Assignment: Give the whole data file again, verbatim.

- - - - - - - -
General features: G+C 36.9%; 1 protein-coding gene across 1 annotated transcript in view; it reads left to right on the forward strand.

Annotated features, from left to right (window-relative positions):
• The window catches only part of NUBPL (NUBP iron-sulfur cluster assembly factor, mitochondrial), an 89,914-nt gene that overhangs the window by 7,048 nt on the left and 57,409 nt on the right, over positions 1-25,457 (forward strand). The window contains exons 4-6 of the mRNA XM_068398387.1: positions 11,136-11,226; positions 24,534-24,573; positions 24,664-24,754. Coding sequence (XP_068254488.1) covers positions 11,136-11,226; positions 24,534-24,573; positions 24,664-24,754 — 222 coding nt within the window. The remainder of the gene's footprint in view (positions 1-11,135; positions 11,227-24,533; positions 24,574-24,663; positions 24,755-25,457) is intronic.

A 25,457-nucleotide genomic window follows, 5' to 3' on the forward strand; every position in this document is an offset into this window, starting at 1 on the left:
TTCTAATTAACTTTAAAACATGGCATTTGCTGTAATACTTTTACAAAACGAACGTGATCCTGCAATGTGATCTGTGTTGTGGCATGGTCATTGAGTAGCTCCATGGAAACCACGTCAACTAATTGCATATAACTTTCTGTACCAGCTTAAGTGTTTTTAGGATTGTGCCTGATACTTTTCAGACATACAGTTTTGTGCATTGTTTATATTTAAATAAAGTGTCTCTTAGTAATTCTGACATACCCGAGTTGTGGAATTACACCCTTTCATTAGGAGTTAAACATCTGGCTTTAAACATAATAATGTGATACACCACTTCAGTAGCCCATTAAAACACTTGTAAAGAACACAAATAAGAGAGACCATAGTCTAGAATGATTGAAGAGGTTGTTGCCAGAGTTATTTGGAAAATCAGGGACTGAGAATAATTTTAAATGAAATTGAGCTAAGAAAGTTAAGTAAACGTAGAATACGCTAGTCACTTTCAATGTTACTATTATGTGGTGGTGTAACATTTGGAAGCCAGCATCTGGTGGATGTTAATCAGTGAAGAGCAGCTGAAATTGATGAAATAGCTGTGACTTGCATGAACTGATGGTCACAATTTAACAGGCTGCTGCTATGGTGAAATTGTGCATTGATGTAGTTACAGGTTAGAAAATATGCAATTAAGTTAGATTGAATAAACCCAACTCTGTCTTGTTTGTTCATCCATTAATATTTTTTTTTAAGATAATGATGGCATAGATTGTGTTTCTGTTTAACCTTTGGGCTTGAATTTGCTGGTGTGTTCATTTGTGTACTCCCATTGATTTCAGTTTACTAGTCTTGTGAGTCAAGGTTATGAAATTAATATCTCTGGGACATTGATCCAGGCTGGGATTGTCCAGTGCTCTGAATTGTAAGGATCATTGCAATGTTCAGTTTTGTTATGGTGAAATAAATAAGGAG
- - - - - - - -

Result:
General features: G+C 36.9%; 1 protein-coding gene across 1 annotated transcript in view; it reads left to right on the forward strand.

Annotated features, from left to right (window-relative positions):
• The window catches only part of NUBPL (NUBP iron-sulfur cluster assembly factor, mitochondrial), an 89,914-nt gene that overhangs the window by 7,048 nt on the left and 57,409 nt on the right, over positions 1-25,457 (forward strand). The window contains exons 4-6 of the mRNA XM_068398387.1: positions 11,136-11,226; positions 24,534-24,573; positions 24,664-24,754. Coding sequence (XP_068254488.1) covers positions 11,136-11,226; positions 24,534-24,573; positions 24,664-24,754 — 222 coding nt within the window. The remainder of the gene's footprint in view (positions 1-11,135; positions 11,227-24,533; positions 24,574-24,663; positions 24,755-25,457) is intronic.

A 25,457-nucleotide genomic window follows, 5' to 3' on the forward strand; every position in this document is an offset into this window, starting at 1 on the left:
TTCTAATTAACTTTAAAACATGGCATTTGCTGTAATACTTTTACAAAACGAACGTGATCCTGCAATGTGATCTGTGTTGTGGCATGGTCATTGAGTAGCTCCATGGAAACCACGTCAACTAATTGCATATAACTTTCTGTACCAGCTTAAGTGTTTTTAGGATTGTGCCTGATACTTTTCAGACATACAGTTTTGTGCATTGTTTATATTTAAATAAAGTGTCTCTTAGTAATTCTGACATACCCGAGTTGTGGAATTACACCCTTTCATTAGGAGTTAAACATCTGGCTTTAAACATAATAATGTGATACACCACTTCAGTAGCCCATTAAAACACTTGTAAAGAACACAAATAAGAGAGACCATAGTCTAGAATGATTGAAGAGGTTGTTGCCAGAGTTATTTGGAAAATCAGGGACTGAGAATAATTTTAAATGAAATTGAGCTAAGAAAGTTAAGTAAACGTAGAATACGCTAGTCACTTTCAATGTTACTATTATGTGGTGGTGTAACATTTGGAAGCCAGCATCTGGTGGATGTTAATCAGTGAAGAGCAGCTGAAATTGATGAAATAGCTGTGACTTGCATGAACTGATGGTCACAATTTAACAGGCTGCTGCTATGGTGAAATTGTGCATTGATGTAGTTACAGGTTAGAAAATATGCAATTAAGTTAGATTGAATAAACCCAACTCTGTCTTGTTTGTTCATCCATTAATATTTTTTTTTAAGATAATGATGGCATAGATTGTGTTTCTGTTTAACCTTTGGGCTTGAATTTGCTGGTGTGTTCATTTGTGTACTCCCATTGATTTCAGTTTACTAGTCTTGTGAGTCAAGGTTATGAAATTAATATCTCTGGGACATTGATCCAGGCTGGGATTGTCCAGTGCTCTGAATTGTAAGGATCATTGCAATGTTCAGTTTTGTTATGGTGAAATAAATAAGGAG